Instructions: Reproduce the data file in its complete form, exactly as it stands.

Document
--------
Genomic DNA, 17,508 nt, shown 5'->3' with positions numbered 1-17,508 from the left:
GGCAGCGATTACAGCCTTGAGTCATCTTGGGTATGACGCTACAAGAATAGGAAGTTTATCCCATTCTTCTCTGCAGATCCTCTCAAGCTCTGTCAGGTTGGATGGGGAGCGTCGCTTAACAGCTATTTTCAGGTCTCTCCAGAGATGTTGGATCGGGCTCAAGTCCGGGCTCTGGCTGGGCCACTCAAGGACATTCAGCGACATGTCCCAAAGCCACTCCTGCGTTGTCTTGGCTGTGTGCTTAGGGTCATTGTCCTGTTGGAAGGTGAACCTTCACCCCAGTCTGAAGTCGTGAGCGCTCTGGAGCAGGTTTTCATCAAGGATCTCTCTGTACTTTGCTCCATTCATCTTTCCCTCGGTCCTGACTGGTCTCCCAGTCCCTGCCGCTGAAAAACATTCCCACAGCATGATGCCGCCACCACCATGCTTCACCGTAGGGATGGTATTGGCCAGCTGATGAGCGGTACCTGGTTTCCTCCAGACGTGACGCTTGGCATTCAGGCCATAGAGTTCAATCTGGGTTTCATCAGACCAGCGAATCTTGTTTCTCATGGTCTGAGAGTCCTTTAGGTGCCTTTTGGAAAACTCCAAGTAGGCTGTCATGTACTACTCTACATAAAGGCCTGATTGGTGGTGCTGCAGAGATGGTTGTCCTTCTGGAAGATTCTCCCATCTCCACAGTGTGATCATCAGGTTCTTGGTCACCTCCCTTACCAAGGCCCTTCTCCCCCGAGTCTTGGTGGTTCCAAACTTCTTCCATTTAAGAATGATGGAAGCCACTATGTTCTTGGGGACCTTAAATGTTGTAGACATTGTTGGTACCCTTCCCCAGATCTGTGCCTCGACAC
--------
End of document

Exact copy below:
Genomic DNA, 17,508 nt, shown 5'->3' with positions numbered 1-17,508 from the left:
GGCAGCGATTACAGCCTTGAGTCATCTTGGGTATGACGCTACAAGAATAGGAAGTTTATCCCATTCTTCTCTGCAGATCCTCTCAAGCTCTGTCAGGTTGGATGGGGAGCGTCGCTTAACAGCTATTTTCAGGTCTCTCCAGAGATGTTGGATCGGGCTCAAGTCCGGGCTCTGGCTGGGCCACTCAAGGACATTCAGCGACATGTCCCAAAGCCACTCCTGCGTTGTCTTGGCTGTGTGCTTAGGGTCATTGTCCTGTTGGAAGGTGAACCTTCACCCCAGTCTGAAGTCGTGAGCGCTCTGGAGCAGGTTTTCATCAAGGATCTCTCTGTACTTTGCTCCATTCATCTTTCCCTCGGTCCTGACTGGTCTCCCAGTCCCTGCCGCTGAAAAACATTCCCACAGCATGATGCCGCCACCACCATGCTTCACCGTAGGGATGGTATTGGCCAGCTGATGAGCGGTACCTGGTTTCCTCCAGACGTGACGCTTGGCATTCAGGCCATAGAGTTCAATCTGGGTTTCATCAGACCAGCGAATCTTGTTTCTCATGGTCTGAGAGTCCTTTAGGTGCCTTTTGGAAAACTCCAAGTAGGCTGTCATGTACTACTCTACATAAAGGCCTGATTGGTGGTGCTGCAGAGATGGTTGTCCTTCTGGAAGATTCTCCCATCTCCACAGTGTGATCATCAGGTTCTTGGTCACCTCCCTTACCAAGGCCCTTCTCCCCCGAGTCTTGGTGGTTCCAAACTTCTTCCATTTAAGAATGATGGAAGCCACTATGTTCTTGGGGACCTTAAATGTTGTAGACATTGTTGGTACCCTTCCCCAGATCTGTGCCTCGACAC